The UPX, is where I think we should focus our efforts for the outer 416 and inner 905. I believe it is possible to get a dedicated set of tracks out as far as Bramalea station; it is certainly possible as far as Malton. The use of a dedicated set of tracks to serve just the airport should have been seen as a non-starter. There is now an area within Union, and a prime set of tracks dedicated to a service that is not designed to take a ridership that can exceed about 800 riders per hour (a little less than half a single full length GO train). While the UPX service is built, it requires a revisit. The tracks and signals can and should be able to support a train every 6 minutes. If this is electric multi unit trains, that would be enough to allow massive service in this corridor, and support inside and beyond 416 with a very high service level, at least to the level that Tory envisioned with Smarttrack. However it should also be noted, at a 6 minute headway this service should attract considerable ridership all the way in to the core. This type of service could come very close to the level of rapid transit, and could also provide a very high level of capacity. Can we really take this type of service to Union? This in my mind is another candidate to be taken out of Union Station.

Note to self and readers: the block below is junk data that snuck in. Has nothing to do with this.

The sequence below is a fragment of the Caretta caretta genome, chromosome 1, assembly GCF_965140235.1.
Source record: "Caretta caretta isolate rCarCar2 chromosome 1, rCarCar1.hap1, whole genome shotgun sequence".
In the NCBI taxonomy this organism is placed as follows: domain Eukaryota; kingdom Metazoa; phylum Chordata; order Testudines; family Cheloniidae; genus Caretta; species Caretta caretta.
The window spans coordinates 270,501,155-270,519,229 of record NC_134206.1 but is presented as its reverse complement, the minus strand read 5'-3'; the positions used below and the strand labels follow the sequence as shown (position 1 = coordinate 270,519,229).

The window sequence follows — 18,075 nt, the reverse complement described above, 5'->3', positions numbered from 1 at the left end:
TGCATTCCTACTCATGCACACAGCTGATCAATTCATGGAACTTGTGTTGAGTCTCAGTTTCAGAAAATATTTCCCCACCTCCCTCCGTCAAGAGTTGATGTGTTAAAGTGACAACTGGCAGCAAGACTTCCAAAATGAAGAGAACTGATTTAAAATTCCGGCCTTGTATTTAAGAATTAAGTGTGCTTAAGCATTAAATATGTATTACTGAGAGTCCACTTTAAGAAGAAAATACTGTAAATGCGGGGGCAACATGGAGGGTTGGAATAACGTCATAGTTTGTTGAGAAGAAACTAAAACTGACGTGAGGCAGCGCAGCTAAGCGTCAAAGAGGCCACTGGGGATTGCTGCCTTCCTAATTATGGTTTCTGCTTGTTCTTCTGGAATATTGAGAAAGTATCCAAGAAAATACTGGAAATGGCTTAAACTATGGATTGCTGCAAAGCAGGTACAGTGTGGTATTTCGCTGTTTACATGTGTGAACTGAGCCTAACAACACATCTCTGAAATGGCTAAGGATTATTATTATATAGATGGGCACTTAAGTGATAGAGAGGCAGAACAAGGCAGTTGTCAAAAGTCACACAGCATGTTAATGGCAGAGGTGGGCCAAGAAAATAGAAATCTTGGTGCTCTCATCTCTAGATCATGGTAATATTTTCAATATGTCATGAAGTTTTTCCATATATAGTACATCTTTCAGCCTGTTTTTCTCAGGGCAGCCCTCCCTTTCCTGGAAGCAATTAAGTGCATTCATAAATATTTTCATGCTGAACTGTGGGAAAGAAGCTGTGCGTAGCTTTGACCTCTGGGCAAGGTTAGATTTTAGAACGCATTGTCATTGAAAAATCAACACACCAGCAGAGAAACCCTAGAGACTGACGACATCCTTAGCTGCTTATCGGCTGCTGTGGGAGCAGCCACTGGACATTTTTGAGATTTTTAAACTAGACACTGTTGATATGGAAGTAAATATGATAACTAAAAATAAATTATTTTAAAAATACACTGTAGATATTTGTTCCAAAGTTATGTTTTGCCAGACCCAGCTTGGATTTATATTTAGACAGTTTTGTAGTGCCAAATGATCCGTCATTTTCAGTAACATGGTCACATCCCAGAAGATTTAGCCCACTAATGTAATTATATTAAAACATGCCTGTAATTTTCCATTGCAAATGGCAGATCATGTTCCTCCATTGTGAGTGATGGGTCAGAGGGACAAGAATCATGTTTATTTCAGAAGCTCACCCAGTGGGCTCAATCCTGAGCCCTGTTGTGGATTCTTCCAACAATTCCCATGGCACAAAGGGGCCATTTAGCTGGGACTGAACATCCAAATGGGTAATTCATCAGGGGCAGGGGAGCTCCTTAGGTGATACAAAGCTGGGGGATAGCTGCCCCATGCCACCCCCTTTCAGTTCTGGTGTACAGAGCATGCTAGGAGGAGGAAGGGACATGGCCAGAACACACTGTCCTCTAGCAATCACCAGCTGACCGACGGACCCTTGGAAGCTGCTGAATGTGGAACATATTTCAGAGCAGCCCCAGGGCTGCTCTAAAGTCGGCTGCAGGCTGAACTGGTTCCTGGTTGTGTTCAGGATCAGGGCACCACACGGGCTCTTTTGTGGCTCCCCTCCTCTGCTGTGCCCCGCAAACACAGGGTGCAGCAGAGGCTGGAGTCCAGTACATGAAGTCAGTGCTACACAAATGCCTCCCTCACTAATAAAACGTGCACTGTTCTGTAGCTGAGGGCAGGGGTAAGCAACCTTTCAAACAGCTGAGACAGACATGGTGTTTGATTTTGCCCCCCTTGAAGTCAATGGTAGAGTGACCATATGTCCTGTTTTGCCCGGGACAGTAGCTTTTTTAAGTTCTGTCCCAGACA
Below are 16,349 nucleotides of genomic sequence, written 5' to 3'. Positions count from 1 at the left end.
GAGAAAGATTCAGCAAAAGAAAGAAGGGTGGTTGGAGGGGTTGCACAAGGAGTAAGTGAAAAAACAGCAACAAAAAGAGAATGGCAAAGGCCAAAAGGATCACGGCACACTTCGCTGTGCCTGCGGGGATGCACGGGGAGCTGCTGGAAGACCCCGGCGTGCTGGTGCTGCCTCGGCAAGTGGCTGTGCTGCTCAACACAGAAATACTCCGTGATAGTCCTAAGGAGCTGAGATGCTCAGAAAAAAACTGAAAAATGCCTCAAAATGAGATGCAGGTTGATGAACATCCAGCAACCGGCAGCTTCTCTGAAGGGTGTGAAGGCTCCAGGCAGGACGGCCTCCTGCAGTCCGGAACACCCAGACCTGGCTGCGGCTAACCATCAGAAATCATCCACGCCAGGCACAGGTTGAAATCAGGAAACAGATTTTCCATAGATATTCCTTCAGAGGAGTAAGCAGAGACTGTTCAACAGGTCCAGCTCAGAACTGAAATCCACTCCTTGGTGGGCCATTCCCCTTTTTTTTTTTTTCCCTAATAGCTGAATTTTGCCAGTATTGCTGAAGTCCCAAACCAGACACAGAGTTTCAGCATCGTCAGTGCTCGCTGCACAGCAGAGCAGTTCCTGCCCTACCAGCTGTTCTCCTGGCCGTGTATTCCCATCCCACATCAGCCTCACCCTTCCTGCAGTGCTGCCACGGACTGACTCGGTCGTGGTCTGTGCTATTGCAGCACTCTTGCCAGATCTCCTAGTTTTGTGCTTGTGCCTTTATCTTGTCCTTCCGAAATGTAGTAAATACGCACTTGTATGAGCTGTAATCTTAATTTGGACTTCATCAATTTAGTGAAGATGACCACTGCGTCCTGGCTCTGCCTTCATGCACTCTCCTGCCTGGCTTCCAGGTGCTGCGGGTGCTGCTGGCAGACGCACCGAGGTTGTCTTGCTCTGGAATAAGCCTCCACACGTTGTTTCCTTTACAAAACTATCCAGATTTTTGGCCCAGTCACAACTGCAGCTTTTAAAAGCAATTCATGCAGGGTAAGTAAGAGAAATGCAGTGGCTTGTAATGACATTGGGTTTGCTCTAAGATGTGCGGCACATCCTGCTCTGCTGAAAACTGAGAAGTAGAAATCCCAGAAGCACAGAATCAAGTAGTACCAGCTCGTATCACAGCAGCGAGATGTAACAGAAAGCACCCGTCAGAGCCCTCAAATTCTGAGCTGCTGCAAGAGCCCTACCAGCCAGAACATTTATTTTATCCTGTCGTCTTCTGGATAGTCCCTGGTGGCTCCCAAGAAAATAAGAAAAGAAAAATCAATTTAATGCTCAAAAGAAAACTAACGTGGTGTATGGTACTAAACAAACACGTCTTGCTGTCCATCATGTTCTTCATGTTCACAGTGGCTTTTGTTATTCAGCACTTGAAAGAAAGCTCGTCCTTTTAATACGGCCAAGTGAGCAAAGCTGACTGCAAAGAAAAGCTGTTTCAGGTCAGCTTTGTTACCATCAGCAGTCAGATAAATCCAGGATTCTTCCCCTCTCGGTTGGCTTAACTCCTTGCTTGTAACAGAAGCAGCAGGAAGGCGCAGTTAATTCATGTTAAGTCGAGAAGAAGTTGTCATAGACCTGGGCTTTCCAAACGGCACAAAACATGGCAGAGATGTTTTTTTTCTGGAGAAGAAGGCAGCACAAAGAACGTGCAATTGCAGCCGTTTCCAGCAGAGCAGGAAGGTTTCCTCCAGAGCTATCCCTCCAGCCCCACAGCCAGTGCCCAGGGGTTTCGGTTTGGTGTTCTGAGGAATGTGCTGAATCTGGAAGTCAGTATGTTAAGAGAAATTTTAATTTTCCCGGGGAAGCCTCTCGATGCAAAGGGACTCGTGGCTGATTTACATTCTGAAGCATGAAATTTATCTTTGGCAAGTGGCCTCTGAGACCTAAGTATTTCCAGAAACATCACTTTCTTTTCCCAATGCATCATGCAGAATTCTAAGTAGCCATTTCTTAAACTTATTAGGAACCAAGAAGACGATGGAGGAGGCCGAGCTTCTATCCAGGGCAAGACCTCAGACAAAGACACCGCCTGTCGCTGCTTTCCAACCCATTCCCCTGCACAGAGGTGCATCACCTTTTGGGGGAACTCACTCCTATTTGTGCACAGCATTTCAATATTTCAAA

The center of the universe as far as the current GO train structure is concerned is Union Station. There are serious limits, as it was not originally designed as a rapid transit super station. If we look at the levels of service that have been mentioned above we need to take stock
8 trains each in Lakeshore west and Lakeshore East, 4 at least for now in Stouffville and Richmond Hill, 4 in Kitchener plus possibly 10 more in eventually in UPX and we need to allow for 4 in Barrie and 4 in Milton. That would be something on the order of 46 trains per hour. I believe the limit to trains into Union is very close to that, and needs to include Via and occasional freight. It would likely mean that Lakeshore East and West were each occupying their own pair of platforms, and a full platform would be dedicated to every other service except UPX, which would need special treatment.
This of course also ignores further service expansion that will likely be required for Stouffville, Richmond Hill, and of course that Via still needs access.